To gain access to the upper valley, that will in turn take us to the Chhonbardan Glacier, we have to cross a huge breach in the moraine and the frozen debris of a massive avalanche fan that forms at the bottom of the west face. The initial descent down the moraine slope is very step, so the Sherpas will run a rope out as a hand rail, as much for the benefit of the porters as for the group. Climbing the slopes on the other side is straightforward (if steep); this section could present problems if icy, or if covered in fresh snow. Once in the upper valley, we pass the site of a large bivouac cave, and the sites of the American and French Base Camps. The path is now back on the west side of the river, and soon leads us onto the Chhonbardan Glacier, which is completely moraine-covered in its lower reaches. At around 4,220m there are platforms levelled on the glacier’s surface, which can accommodate our camp for the night. This is quite a short day, but it is important not to ascend at this altitude too quickly.
Day 12: Trek to Dhaulagiri Base Camp (4,600m)
Another fairly short day, taking perhaps 4 or 5 hours to walk up the moraine-covered Chhonbardan Glacier to “Dhaulagiri Base Camp” at 4,600m. Base Camp is really a huge area of the glacier where expeditions have based themselves over the years. Terraces have been levelled on the stony ground and there is a choice of sites depending on who else is around. As at Italian Base Camp, we will spend 2 nights here to become well acclimatised before going over 5,000m.
Day 13: Acclimatisation at Dhaulagiri Base Camp (4,600m)
Another day for domestics, exploring, and taking in the magnificent setting. To the east is Tukuche Peak (6,920m) and to the south, we can look onto the north side of Dhaulagiri 1.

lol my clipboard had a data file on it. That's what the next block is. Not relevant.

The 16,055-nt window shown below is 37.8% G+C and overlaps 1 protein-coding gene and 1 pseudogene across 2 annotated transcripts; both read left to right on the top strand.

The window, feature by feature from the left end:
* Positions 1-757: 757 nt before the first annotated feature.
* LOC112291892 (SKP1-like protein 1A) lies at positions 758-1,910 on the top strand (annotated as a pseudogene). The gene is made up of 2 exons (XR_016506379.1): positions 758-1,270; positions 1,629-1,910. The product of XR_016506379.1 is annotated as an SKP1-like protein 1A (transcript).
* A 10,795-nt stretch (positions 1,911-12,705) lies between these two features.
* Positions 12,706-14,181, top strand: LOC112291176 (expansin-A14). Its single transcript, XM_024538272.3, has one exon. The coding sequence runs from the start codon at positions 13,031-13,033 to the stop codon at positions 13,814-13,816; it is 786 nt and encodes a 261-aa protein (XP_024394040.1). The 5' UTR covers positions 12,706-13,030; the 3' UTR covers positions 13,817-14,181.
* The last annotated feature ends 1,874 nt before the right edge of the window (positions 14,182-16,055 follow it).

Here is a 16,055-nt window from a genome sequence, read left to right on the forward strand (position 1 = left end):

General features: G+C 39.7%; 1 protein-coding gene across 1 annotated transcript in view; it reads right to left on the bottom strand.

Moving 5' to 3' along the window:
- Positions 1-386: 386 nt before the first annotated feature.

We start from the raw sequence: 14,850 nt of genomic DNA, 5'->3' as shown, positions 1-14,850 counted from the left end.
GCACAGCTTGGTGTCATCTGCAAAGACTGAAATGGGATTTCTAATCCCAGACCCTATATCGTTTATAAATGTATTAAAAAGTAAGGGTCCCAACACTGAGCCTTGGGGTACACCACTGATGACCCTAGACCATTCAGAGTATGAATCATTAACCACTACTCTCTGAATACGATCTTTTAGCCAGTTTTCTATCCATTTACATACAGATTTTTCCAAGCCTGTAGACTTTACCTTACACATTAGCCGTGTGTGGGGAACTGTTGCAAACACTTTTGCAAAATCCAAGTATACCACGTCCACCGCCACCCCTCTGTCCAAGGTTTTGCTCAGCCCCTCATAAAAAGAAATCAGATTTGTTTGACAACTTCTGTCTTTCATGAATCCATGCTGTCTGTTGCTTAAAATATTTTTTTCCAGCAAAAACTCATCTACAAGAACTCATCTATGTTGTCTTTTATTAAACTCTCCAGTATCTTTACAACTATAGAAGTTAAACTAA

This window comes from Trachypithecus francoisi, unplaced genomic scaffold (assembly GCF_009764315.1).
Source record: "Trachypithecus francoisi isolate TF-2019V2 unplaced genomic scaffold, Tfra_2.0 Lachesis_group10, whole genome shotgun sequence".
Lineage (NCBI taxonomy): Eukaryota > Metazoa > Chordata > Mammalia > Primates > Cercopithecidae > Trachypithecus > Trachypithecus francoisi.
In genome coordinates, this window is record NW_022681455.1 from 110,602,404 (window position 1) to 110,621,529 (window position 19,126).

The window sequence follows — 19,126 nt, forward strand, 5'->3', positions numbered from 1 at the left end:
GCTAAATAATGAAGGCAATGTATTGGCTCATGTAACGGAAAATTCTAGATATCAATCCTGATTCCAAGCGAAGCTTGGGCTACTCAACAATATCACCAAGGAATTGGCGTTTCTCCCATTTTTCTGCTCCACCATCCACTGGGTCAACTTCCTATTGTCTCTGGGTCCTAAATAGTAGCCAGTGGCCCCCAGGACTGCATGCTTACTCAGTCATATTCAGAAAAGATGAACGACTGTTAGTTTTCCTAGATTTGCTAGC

Day 14: Cross the French Col (5,400m) into the Hidden Valley
The path from Base Camp goes along the north side of the glacier. It is flat for a while, then it climbs a steep bank to eventually follow the crest of a massive moraine ridge to wide, open slopes that lead to the crest of French Col/Pass at 5,400m. It should take 4 or 5 hours to get there. Cairns, prayer flags and wonderful views provide distraction for a rest before descending easy slopes into “Hidden Valley”, where we find a campsite for the night at around 5,050m.
Day 15: Optional ascent of Dhamphus Peak (6,060m)
A pre-dawn start is the order for our ascent of Dhampus Peak. A straightforward climb technically, the terrain is likely to be a mixture of frozen snow fields, and patches of slatey scree. At approximatly 1,000m of ascent from high camp to the summit, you can expect this to be a very tough day physically. Breaking trail after fresh snowfall would make it an even more arduous climb. There is a long ridge of a mixture of very shattered slatey rock and snow, with occasional steps to negotiate. Axes, crampons, harnesses and ropes need to be carried, but may not be needed depending on the circumstances of the day. Cold is more likely to be a bigger issue, and it is essential that everyone is prepared for potentially very low temperatures, and a high wind-chill factor. The summit, at 6,060m is a fine rocky peak with extensive views of the Annapurnas to the south east, the Dhaulagiris to the south west, and Mustang to the north. The descent involves going back along the ridge a short way before descending slopes heading south for about 1,000m to join the path that crosses Dhampus Pass from Hidden Valley. We will be met here by those choosing not to climb and the cook team, who will be waiting with refreshments.
Day 16: Spare day
We include a spare day in the itinerary to allow for the flexibility that is mandatory on a trek such as this. All the factors that contribute to the outcome of such an itinerary need to come together, and any of weather, conditions underfoot, health, acclimatisation, logistics can easily disrupt the best laid plans.
Day 17: Descend to Yak Kharka (3,680m).